Deep problems caused by competition for resources due to climate change, political instability, massive displacement of population and the recent withdrawal of French troops from Mali provide al-Qaida with opportunities for further expansion, analysts say.

Al-Qaeda’s affiliate in Mali, Jama’at Nusrat al-Islam wal Muslimin (JNIM), has been quick to exploit the presence of the Wagner Group, a Russian private military company with ties to the Kremlin hired to support the country’s embattled military.

Wagner has been repeatedly accused of systematic human rights abuses, including massacres of civilians, turning communities against the government and building support for extremists.

The attack on the Kati base outside Bamako was a response to government cooperation with the Wagner group, JNIM said.

“We say to the Bamako government: if you have the right to hire mercenaries to kill the defenseless innocent people, then we have the right to destroy you and target you,” the group explained in a statement translated by the SITE Intelligence Group.

Gen Stephen J Townsend, head of US Africa Command, told reporters last week that JNIM was “on the march south”.

“They are now almost investing … Ouagadougou, the capital of Burkina Faso, and they are now starting operations in … the border regions of the coastal states. So it is of great concern, I think, to the world that is watching,” he said.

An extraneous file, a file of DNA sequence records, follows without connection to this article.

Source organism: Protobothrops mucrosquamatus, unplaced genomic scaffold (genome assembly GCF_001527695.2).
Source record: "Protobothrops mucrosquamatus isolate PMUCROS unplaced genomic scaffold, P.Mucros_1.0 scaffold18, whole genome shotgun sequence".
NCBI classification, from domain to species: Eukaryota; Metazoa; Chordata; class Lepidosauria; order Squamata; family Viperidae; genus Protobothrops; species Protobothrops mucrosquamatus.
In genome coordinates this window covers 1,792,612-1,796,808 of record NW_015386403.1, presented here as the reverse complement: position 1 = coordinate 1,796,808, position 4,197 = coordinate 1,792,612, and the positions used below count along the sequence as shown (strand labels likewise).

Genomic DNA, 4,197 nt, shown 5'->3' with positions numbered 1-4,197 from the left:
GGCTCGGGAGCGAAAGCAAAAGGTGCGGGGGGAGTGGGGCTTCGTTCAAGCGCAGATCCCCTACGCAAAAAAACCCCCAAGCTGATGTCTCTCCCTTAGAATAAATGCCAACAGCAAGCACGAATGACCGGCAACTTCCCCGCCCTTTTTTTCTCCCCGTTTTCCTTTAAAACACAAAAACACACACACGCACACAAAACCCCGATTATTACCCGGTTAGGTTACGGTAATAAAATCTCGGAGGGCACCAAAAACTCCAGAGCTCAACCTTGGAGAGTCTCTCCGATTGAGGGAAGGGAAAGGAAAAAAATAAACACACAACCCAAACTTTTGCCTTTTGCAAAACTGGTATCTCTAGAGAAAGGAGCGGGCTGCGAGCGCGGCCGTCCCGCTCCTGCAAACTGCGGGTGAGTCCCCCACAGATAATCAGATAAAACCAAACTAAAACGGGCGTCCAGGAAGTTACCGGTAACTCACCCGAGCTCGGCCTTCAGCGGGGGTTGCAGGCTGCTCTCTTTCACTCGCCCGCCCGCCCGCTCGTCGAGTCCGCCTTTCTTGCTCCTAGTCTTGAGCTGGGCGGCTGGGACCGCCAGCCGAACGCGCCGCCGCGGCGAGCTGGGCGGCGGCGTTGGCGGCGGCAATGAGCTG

In North Africa, al-Qaida still has a presence, but has largely been pushed out of Libya and Tunisia as the chaos seen earlier in the decade has calmed down.

Its subsidiary in Yemen, although also weaker than before, still exists and has long been regarded by Western security experts as a potential threat. Outside of Africa, the biggest gains have occurred in Afghanistan.

“The Taliban victory has very predictably strengthened the hand of al-Qaida… That is simply a fact,” said Daveed Gartenstein-Ross, CEO of US-based threat analysis firm Valens Global.

Al-Qaeda has built deep relationships with key factions and senior members of the Taliban, who, though divided, appear prepared to offer the group a safe haven on certain conditions. The house Zawahiri was living in with his family when he was killed was owned by an aide of Sirajuddin Haqqani, the Afghan interior minister.

Other prominent al-Qaeda veterans is in Iranwhere they fled in 2002 but are still active despite restrictions on their movements and communications, reports suggest.

A challenge for the group is that many are obvious heirs of al-Zawahiri have been killedsaid Katherine Zimmerman, a fellow at the American Enterprise Institute in Washington.

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These include younger management candidates such as like Hamza bin Ladenthe founder’s son, who died in a drone strike in Pakistan between 2017 and 2019. Al-Qaida’s No. 2 was killed in what is believed to be a Mossad operation in Tehran in 2020.

An important factor that may help al-Qaeda is that the United States and its allies are now focused elsewhere.

“We’re not paying that much attention … and the question, at least here in DC, is what would make us pivot away from Asia again?” Zimmerman said. “What would be the strategic distraction from our new China focus? Everyone is saying a major terrorist attack, but I’m not actually convinced it would.”

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Javed Iqbal